Sad day today as it's time to say goodbye to Holly. The weather was against us so Pete had to stay with the boat as the forecast said it was going to blow 40 knots, I had worried all night about having to dinghy into the marina from the anchorage in those kind of winds.
I was secretly hoping that her flight would be cancelled and she would have to stay a bit longer!
Holly was sad but excited as she was on her way to Hong Kong for a 2 night shopping trip. She really is lucky as a friend of friend and a local Hong Kong girl is meeting her at her hotel to show her the sights. She'll have a wonderful time!
Pete & I will have to stay in Cairns for a little longer as out boat registration certificate is out of date & Indonesia will not issue a cruising permit without it.
24th July 2008
We had applied for a cruising permit for Indonesia and this entails sending e-mail copies of passports and the ships registration details. Unknown to us, the ship registration document was out of date and we now needed to apply for renewal. This entailed sending an application form by post (Fax not allowed) and then waiting for the Maritime and Coastguard Agency to send a Carving and Marking document to our UK Address. Our “home” address is actually my parents address and my dad will scan the form and mail me a copy so that I can fill it in and post it back to the UK after which a new Certificate will be issued. A long winded process that requires us to remain in Cairns where the communications are good.
25th July 2008 to 28th July 2008
So, whilst we are waiting for the Carving and Marking form to arrive, I got on with stripping and varnishing the Companionway and applying a few more coats of varnish to the cap rails. Fliss busied herself with adding to the ships stores that will have to last us until Darwin since there is little in the way of civilisation from here onwards.
We met a nice chap moored in the marina who gave me a lift to the Chart Shop since he was having difficulties describing where it was. A couple of days later, I sent Fliss off to catch a taxi and get three gas bottles refilled. She met the same guy on the dinghy landing pontoon and he told her that she was going to get horrendously lost and it was best if he drove her. The outcome was that the usual re-fill station was closed and they spent almost an hour driving around until finding a place that would do re-fills. Without his help, we would have been eating cold beans for the next three weeks or more.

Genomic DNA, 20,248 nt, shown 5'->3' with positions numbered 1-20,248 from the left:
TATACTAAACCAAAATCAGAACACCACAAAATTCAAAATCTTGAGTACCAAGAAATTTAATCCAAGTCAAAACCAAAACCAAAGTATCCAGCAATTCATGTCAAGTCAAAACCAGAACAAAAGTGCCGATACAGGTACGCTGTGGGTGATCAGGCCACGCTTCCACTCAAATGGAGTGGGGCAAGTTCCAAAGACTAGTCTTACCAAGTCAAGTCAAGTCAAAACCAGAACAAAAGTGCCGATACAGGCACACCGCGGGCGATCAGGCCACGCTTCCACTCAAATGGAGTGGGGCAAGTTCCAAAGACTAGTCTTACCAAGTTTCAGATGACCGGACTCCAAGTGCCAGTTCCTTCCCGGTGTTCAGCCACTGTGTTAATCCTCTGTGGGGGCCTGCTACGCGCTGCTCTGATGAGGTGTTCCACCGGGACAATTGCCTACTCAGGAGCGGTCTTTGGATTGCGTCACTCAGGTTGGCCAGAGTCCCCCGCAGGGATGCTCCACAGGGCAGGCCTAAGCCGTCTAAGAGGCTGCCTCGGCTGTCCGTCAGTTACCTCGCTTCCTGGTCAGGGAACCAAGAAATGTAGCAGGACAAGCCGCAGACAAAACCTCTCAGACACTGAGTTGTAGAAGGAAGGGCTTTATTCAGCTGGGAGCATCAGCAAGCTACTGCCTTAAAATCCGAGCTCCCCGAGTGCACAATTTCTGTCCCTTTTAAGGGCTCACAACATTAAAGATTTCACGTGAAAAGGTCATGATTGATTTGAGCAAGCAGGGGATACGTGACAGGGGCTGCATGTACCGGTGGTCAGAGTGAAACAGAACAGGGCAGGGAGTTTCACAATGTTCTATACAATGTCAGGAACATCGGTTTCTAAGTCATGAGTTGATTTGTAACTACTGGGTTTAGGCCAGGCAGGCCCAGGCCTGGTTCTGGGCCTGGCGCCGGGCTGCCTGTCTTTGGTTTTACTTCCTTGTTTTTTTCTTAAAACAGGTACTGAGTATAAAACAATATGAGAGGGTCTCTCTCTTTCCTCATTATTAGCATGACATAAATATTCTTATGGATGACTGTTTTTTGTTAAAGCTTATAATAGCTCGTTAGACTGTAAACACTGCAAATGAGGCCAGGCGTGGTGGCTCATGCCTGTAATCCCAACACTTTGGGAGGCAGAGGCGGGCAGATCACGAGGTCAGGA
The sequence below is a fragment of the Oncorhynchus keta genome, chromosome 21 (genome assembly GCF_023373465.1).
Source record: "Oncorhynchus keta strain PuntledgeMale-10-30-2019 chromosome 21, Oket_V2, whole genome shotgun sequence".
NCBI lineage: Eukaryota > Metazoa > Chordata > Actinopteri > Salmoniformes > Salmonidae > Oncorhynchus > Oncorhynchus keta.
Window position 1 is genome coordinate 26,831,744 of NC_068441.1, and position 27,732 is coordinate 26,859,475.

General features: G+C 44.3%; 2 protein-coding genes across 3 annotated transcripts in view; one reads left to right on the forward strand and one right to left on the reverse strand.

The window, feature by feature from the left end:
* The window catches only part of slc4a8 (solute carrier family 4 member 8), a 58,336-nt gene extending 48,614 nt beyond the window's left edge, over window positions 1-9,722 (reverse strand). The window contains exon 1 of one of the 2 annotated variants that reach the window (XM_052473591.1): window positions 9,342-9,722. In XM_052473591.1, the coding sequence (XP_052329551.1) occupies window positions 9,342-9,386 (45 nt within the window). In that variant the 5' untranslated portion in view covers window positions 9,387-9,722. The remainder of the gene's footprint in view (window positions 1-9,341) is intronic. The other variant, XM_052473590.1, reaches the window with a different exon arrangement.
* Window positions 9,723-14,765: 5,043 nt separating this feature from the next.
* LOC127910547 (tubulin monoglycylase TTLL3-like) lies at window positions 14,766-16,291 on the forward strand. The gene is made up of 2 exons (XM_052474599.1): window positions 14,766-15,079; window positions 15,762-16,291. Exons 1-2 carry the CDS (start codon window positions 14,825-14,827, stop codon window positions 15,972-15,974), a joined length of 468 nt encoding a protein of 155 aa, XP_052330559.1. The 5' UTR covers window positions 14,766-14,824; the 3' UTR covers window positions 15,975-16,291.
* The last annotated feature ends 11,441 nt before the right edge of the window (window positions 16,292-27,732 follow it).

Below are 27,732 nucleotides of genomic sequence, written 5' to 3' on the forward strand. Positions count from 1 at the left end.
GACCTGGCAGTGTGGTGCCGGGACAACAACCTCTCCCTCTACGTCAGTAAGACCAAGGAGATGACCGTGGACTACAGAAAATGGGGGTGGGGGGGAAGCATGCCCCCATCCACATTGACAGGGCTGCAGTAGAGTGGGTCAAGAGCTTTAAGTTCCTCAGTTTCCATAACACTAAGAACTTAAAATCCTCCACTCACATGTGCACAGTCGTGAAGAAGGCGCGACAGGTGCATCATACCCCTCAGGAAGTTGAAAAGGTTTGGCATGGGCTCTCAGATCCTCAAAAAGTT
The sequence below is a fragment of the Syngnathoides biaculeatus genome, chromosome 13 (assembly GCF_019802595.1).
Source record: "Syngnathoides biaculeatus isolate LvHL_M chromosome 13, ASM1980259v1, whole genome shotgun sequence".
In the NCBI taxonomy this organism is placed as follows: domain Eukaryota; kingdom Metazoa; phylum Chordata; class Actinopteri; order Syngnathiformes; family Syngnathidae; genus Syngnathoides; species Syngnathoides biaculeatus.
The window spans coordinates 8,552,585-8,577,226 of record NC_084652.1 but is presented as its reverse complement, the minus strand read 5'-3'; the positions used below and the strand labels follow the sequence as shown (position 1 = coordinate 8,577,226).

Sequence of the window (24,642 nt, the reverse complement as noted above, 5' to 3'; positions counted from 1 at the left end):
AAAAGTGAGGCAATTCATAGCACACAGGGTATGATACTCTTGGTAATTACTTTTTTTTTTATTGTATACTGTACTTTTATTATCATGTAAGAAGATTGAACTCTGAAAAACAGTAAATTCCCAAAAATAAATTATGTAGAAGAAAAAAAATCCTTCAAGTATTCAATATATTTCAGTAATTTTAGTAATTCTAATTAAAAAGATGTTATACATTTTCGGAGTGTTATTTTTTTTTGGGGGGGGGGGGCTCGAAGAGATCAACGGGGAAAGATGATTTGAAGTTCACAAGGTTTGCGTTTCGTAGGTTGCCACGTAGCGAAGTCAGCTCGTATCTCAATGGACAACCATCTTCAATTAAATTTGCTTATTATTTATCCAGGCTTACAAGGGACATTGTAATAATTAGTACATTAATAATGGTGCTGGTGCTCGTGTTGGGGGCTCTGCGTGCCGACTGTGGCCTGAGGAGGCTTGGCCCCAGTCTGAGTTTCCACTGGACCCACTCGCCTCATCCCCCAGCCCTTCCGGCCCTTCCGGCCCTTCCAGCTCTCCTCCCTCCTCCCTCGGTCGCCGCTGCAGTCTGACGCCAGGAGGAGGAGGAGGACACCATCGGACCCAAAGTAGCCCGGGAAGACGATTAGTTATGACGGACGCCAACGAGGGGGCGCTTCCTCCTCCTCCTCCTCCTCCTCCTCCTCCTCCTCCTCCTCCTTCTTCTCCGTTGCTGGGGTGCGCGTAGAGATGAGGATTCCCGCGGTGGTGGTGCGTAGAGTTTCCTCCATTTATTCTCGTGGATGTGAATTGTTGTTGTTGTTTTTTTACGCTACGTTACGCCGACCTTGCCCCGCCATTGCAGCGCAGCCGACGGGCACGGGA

The Carving and Marking form arrived with my parents and was scanned and e-mailed immediately but arrived with us on a Sunday. We got up early on the Monday and posted the signed form back and did last minute provisioning of food, additional varnish, spare rope, petrol for the outboard, and cheap booze.
29th July 2008
We dropped into the marina at 10:00 to fill one of our fuel tanks and set off at about 10:30 to Green Island ghosting along nicely under headsail alone until we came out of the shelter of Cairns whereby we stuck 2 reefs in the main and were pounding along close hauled at 7.5 knots. The weather forecast told us that it was windy and the automatic wind-speed indicator on Green Island was recording 25 knots gusting 30. With the anchorage at Green Island being some distance from land (behind reefs), we decided that we would give it a miss and headed instead for Low Isles 30 miles distant. We had not planned for such a long passage in breezy conditions and I worried about the dinghy doing a somersault as it had done in the Whitsundays. However after a really good downwind passage and no mishaps, we arrived at 17:00 nicely in time to set the anchor before dark.
30th July 2008 - 31st July 2008
All's well here & were chilling, anchored off lovely Low Isles.... it's so small that you can walk around it in 5 minutes! but it does have a pretty lighthouse.
The snorkelling it good and Pete I snorkelled with three huge turtles.... Not that much fish life but we reckon when the tour boats turn up the fish bugger off till they leave. Water visibility is murky but it's due to all the boats whizzing around stirs it up. At 3pm they all leave so we have it to ourselves.... lovely!
About 3:30pm we took the dinghy to a bommie to see if we could see the Turtles again, none in sight we must have been incredibly lucky! Pete got back in the dinghy & I swam back.... just as I reached the boat I felt that I had been stung, damn! I thought I'm in real trouble now as the jelly fish have a deadly sting and you only have a short while to get to hospital....I had a red mark with an obvious sting mark but I must have been stung by an innocent one as I was fine!!!! it just burnt for a while.
We had a lovely couple of days at Low Isles doing a bit of snorkelling and then some walking between the adjacent isles at low tide. The water clarity was not very good for snorkelling but we managed to swim with a group of Turtles and see stingrays and reef sharks as well. We started feeding the Batfish by the boat but they were completely outclassed by the dexterity and speed of Remora (I think that's what they are called). They are grey, sleek and look a bit like metre-long sharks but have a mouth pointing upwards rather than down and have gills along the top of their heads. We eventually had a shoal of them under Naz. We also saw these fish escorting the turtles and I think that they act as cleaners - certainly, the bottom of Naz has now lost its thin patina of Cairns river muck. We are hoping they are catching a ride with us as and that we will find them still with us at the next anchorage.
We had a Sea Osprey sitting on top of the mast the last couple of days, we think its nest is on the top of the lighthouse ashore - very big with a white belly. Also, a large seabird tried to land on our spreaders and misjudged. It fell and tangled in the shrouds before hitting the deck. Having regained its wits, it sat on the guardrail about 5ft from us and seemed completely unfazed by our presence and movements.